Republican extremism shows its detrimental effects on the party

Although Minnesotans didn’t have to hear any political ads for the Senate, the House, or the Presidency, the results of last week’s elections sent waves through the nation’s political atmosphere. What has become evident in 2012 and again in 2013 is how damaged the Republican brand has become. Democrats are dominating battleground states and even Republicans are distancing themselves from the Tea Party’s take-the-government-hostage tactics. It seems Republicans are facing an identity crisis.

Historically, fixing a divided party is challenging. After the Civil War, Democrats campaigned for more than forty years before they got another one of their own in the Presidency. This was partially a result of Democrats ignoring key signs of demographic changes; they were too busy brooding over Reconstruction. The Democrats were also plagued by the fact that radical groups supported them. These groups were endemic to only a few pockets of the country but still held sway for national elections. This situation is all too reminiscent of the Republican party today.

It’s no surprise the Republicans chose to ally with the early Tea Partiers, but the contentious political group isn’t what it used to be. The Tea Party started out as middle-class Americans protesting high taxes, federal overspending and government accountability. But today the Tea Party has radicalized and now gets much of its funding from corporations and lobbyists. Their controversial decision to shutdown the government has led many Republicans to question their affiliation with the party.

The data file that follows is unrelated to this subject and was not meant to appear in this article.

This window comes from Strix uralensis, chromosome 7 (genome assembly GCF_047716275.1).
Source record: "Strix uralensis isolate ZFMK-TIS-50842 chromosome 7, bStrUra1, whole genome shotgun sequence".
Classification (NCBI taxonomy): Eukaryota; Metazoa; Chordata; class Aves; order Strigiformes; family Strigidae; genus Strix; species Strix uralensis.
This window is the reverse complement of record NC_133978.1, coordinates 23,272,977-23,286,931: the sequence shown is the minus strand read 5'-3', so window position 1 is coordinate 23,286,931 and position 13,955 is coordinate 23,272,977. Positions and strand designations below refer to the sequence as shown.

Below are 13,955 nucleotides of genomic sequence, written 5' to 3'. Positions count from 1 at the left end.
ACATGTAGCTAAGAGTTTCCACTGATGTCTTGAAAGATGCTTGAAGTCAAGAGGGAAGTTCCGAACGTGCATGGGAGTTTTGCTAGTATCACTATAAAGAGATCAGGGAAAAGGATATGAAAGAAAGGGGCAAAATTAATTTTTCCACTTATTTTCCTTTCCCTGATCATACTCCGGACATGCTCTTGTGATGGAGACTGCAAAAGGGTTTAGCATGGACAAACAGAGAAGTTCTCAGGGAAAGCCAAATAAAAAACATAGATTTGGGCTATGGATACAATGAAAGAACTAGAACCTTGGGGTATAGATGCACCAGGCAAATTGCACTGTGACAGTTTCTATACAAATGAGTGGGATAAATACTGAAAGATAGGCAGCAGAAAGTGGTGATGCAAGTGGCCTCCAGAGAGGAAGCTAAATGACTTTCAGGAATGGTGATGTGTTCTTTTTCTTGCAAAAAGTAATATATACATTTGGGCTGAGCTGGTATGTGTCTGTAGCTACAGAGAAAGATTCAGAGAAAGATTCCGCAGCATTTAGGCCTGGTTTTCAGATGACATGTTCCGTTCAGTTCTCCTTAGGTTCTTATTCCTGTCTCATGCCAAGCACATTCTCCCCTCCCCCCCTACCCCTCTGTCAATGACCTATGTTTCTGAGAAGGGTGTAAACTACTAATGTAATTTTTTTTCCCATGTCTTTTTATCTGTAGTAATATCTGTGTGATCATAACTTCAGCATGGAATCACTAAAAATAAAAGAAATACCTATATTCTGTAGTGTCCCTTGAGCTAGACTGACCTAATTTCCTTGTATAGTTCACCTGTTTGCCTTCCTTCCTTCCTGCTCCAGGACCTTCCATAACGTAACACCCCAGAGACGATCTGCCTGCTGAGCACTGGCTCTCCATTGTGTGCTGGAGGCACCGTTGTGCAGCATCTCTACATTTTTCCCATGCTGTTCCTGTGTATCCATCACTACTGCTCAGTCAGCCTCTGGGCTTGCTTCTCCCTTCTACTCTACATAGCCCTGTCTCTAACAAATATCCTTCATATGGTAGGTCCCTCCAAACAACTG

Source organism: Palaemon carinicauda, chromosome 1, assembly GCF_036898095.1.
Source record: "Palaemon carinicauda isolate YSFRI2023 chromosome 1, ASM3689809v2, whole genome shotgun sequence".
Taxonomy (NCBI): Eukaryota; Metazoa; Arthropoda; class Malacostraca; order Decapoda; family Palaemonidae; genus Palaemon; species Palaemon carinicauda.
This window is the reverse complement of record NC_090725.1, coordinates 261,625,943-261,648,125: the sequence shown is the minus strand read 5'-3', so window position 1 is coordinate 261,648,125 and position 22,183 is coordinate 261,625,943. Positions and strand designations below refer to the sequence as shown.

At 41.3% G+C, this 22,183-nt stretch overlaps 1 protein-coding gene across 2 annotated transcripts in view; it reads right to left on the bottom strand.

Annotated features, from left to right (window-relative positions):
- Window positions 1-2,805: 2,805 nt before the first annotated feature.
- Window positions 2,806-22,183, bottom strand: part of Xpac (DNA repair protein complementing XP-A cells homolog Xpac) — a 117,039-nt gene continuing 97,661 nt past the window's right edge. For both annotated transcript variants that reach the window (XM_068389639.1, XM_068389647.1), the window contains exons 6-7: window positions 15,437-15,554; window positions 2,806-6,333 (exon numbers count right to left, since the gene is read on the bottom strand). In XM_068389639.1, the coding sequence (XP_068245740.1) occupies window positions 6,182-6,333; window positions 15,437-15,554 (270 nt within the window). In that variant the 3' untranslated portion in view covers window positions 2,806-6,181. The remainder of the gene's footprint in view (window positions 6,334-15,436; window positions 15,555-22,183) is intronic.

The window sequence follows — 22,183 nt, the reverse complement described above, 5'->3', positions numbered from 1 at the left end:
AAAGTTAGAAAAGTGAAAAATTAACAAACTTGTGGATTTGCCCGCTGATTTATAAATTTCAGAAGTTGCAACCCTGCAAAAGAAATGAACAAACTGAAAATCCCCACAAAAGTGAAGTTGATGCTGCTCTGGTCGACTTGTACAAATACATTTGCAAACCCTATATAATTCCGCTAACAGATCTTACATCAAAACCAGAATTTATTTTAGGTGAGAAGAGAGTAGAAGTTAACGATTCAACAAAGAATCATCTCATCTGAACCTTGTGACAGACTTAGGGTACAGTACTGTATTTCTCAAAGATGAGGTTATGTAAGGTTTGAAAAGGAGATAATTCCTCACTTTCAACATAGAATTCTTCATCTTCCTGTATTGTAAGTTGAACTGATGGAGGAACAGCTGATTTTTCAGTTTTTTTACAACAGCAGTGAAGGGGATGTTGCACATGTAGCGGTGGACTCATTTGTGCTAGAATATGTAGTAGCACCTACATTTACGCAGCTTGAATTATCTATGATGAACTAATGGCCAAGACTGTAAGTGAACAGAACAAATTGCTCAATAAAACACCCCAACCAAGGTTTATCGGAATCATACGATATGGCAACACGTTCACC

Though Republicans may want the Tea Party out of their camp, a passive dissolution of the Tea Party is unlikely. The Tea Party gains its credibility from Republicans, not the other way around. If divorce occurs, the Republicans will be the one’s filing the paperwork. Republicans leaving their own party to restore their values and build a better voting base may seem insane, but before you scroll down to the comments section, remember there is historical precedent for this.

In the years leading up to the American Civil War, the Republican Party was formed from a conglomerate of frustrated Free-Soilers, Northern Democrats, and Abolitionists. Theodore Roosevelt left the Republicans to form the Bull Moose Party in 1912, and though both of these examples had vastly different results it’s important to note that today around 60% of Americans are in favor of having a third major party added to the mix.

As previously stated, one of the key factors for future will be changing demographics. The big question revolves around the growing Hispanic population. Though many Hispanics agree with Republican values, few vote for Republicans. And Republicans successful at courting Hispanic voters win their elections. The Tea Party’s extreme stances on immigration and education reform have caused many to question whether any Hispanics will vote for a candidate that has a track record of supporting Tea Party policies.

As per the usual the logistical issues pop up once one considers money. If separation occurs within the Tea Party, the aforementioned vast resources given by corporations and lobbyists will be spread unequally. The seceding contingent would have to largely rebuild both their campaigning base and their voting block, though new statistics show that a division between the Republicans and the Tea Party may convince many independents and minorities to move to the “New Republican” camp.

When you get down to the brass tacks, the Republicans need to adapt or die. They can attempt to keep going with the help of the Tea Party and their monetary assets, but this is likely to only further alienate the very people they need in order to get elected. Ironically in order to preserve the trust of the American people, the Republicans that were founded on the principles of a unified government, may need to secede from their own party.